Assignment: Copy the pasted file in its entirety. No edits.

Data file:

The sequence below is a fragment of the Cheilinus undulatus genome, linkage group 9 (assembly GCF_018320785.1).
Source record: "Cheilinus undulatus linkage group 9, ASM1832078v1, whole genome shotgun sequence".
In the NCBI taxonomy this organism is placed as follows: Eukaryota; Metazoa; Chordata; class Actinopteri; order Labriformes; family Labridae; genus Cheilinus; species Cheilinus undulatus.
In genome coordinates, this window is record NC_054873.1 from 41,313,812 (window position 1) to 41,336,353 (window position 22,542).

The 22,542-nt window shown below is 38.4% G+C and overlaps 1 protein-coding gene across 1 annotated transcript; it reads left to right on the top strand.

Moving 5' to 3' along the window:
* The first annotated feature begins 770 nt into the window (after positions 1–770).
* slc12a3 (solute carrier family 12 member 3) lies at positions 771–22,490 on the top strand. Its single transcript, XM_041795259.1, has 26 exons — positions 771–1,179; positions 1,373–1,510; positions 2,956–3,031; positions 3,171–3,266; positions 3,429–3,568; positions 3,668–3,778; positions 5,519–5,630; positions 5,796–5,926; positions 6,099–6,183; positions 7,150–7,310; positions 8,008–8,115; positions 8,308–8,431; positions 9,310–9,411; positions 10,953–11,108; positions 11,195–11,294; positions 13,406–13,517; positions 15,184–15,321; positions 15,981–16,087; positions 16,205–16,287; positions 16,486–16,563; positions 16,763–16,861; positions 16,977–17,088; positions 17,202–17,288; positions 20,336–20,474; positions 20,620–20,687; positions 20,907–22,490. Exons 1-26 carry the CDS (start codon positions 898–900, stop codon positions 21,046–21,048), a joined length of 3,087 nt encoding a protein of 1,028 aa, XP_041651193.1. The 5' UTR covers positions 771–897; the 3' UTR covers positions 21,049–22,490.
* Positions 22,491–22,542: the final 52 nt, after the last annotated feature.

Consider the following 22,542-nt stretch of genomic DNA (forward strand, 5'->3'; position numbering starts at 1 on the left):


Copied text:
The sequence below is a fragment of the Cheilinus undulatus genome, linkage group 9 (assembly GCF_018320785.1).
Source record: "Cheilinus undulatus linkage group 9, ASM1832078v1, whole genome shotgun sequence".
In the NCBI taxonomy this organism is placed as follows: Eukaryota; Metazoa; Chordata; class Actinopteri; order Labriformes; family Labridae; genus Cheilinus; species Cheilinus undulatus.
In genome coordinates, this window is record NC_054873.1 from 41,313,812 (window position 1) to 41,336,353 (window position 22,542).

The 22,542-nt window shown below is 38.4% G+C and overlaps 1 protein-coding gene across 1 annotated transcript; it reads left to right on the top strand.

Moving 5' to 3' along the window:
* The first annotated feature begins 770 nt into the window (after positions 1–770).
* slc12a3 (solute carrier family 12 member 3) lies at positions 771–22,490 on the top strand. Its single transcript, XM_041795259.1, has 26 exons — positions 771–1,179; positions 1,373–1,510; positions 2,956–3,031; positions 3,171–3,266; positions 3,429–3,568; positions 3,668–3,778; positions 5,519–5,630; positions 5,796–5,926; positions 6,099–6,183; positions 7,150–7,310; positions 8,008–8,115; positions 8,308–8,431; positions 9,310–9,411; positions 10,953–11,108; positions 11,195–11,294; positions 13,406–13,517; positions 15,184–15,321; positions 15,981–16,087; positions 16,205–16,287; positions 16,486–16,563; positions 16,763–16,861; positions 16,977–17,088; positions 17,202–17,288; positions 20,336–20,474; positions 20,620–20,687; positions 20,907–22,490. Exons 1-26 carry the CDS (start codon positions 898–900, stop codon positions 21,046–21,048), a joined length of 3,087 nt encoding a protein of 1,028 aa, XP_041651193.1. The 5' UTR covers positions 771–897; the 3' UTR covers positions 21,049–22,490.
* Positions 22,491–22,542: the final 52 nt, after the last annotated feature.

Consider the following 22,542-nt stretch of genomic DNA (forward strand, 5'->3'; position numbering starts at 1 on the left):